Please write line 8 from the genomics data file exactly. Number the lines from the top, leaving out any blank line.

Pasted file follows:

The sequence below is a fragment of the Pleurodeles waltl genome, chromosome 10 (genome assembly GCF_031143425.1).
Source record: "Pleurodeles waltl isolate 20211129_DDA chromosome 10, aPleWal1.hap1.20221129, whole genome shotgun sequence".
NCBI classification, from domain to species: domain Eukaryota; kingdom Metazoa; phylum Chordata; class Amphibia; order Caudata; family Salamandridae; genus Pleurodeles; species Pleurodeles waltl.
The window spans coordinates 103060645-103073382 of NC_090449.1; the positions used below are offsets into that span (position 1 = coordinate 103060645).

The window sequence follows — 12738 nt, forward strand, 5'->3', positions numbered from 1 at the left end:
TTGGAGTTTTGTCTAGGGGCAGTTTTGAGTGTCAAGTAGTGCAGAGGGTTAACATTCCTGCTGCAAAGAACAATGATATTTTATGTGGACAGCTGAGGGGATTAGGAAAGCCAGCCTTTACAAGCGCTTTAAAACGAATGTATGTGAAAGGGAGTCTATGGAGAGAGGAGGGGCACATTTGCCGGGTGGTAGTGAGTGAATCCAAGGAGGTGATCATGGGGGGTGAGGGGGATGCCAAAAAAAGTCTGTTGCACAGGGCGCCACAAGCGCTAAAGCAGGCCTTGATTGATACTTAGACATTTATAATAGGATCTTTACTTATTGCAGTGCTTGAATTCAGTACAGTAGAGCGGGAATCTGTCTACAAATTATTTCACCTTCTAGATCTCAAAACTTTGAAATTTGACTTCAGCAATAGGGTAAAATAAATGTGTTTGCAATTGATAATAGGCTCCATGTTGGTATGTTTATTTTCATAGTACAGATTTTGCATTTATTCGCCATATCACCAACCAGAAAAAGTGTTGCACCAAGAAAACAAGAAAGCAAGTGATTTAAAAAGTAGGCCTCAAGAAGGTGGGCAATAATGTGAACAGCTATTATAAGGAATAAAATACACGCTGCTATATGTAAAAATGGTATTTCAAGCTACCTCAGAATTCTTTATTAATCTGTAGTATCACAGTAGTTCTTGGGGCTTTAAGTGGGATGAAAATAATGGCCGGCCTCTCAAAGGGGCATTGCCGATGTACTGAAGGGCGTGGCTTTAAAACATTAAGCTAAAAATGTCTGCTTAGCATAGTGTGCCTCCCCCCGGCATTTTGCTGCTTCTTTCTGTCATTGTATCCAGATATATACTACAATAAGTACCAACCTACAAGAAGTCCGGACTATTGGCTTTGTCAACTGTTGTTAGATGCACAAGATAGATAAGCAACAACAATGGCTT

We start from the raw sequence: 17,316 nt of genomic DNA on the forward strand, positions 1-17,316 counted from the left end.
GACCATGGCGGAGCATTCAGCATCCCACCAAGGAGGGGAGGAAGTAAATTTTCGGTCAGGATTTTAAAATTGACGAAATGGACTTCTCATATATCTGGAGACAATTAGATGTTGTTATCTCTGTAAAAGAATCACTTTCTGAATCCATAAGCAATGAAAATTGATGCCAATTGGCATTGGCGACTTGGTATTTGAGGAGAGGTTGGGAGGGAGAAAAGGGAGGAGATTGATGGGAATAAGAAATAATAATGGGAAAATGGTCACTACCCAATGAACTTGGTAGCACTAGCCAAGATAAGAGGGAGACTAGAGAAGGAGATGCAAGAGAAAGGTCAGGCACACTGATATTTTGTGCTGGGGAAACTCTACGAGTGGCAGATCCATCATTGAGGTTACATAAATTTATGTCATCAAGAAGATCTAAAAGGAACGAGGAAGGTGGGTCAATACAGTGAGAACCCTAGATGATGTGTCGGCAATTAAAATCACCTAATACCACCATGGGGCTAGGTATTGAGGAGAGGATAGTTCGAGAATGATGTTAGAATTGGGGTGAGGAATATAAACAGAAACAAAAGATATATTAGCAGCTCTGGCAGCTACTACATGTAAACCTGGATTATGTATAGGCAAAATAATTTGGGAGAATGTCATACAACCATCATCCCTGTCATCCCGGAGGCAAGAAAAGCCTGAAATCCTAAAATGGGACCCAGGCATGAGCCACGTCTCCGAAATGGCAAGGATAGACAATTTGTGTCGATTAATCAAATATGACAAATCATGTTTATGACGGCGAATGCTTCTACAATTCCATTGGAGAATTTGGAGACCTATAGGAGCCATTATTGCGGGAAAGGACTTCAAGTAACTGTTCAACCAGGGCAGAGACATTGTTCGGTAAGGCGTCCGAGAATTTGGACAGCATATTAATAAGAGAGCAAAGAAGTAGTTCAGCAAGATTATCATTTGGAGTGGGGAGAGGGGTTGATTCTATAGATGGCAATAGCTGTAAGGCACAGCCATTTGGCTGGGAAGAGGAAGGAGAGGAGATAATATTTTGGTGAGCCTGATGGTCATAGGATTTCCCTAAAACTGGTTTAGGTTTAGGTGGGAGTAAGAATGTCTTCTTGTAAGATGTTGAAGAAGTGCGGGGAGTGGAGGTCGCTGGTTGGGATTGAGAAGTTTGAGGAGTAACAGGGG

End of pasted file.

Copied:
GACCATGGCGGAGCATTCAGCATCCCACCAAGGAGGGGAGGAAGTAAATTTTCGGTCAGGATTTTAAAATTGACGAAATGGACTTCTCATATATCTGGAGACAATTAGATGTTGTTATCTCTGTAAAAGAATCACTTTCTGAATCCATAAGCAATGAAAATTGATGCCAATTGGCATTGGCGACTTGGTATTTGAGGAGAGGTTGGGAGGGAGAAAAGGGAGGAGATTGATGGGAATAAGAAATAATAATGGGAAAATGGTCACTACCCAATGAACTTGGTAGCACTAGCCAAGATAAGAGGGAGACTAGAGAAGGAGATGCAAGAGAAAGGTCAGGCACACTGATATTTTGTGCTGGGGAAACTCTACGAGTGGCAGATCCATCATTGAGGTTACATAAATTTATGTCATCAAGAAGATCTAAAAGGAACGAGGAAGGTGGGTCAATACAGTGAGAACCCTAGATGATGTGTCGGCAATTAAAATCACCTAATACCACCATGGGGCTAGGTATTGAGGAGAGGATAGTTCGAGAATGATGTTAGAATTGGGGTGAGGAATATAAACAGAAACAAAAGATATATTAGCAGCTCTGGCAGCTACTACATGTAAACCTGGATTATGTATAGGCAAAATAATTTGGGAGAATGTCATACAACCATCATCCCTGTCATCCCGGAGGCAAGAAAAGCCTGAAATCCTAAAATGGGACCCAGGCATGAGCCACGTCTCCGAAATGGCAAGGATAGACAATTTGTGTCGATTAATCAAATATGACAAATCATGTTTATGACGGCGAATGCTTCTACAATTCCATTGGAGAATTTGGAGACCTATAGGAGCCATTATTGCGGGAAAGGACTTCAAGTAACTGTTCAACCAGGGCAGAGACATTGTTCGGTAAGGCGTCCGAGAATTTGGACAGCATATTAATAAGAGAGCAAAGAAGTAGTTCAGCAAGATTATCATTTGGAGTGGGGAGAGGGGTTGATTCTATAGATGGCAATAGCTGTAAGGCACAGCCATTTGGCTGGGAAGAGGAAGGAGAGGAGATAATATTTTGGTGAGCCTGATGGTCATAGGATTTCCCTAAAACTGGTTTAGGTTTAGGTGGGAGTAAGAATGTCTTCTTGTAAGATGTTGAAGAAGTGCGGGGAGTGGAGGTCGCTGGTTGGGATTGAGAAGTTTGAGGAGTAACAGGGG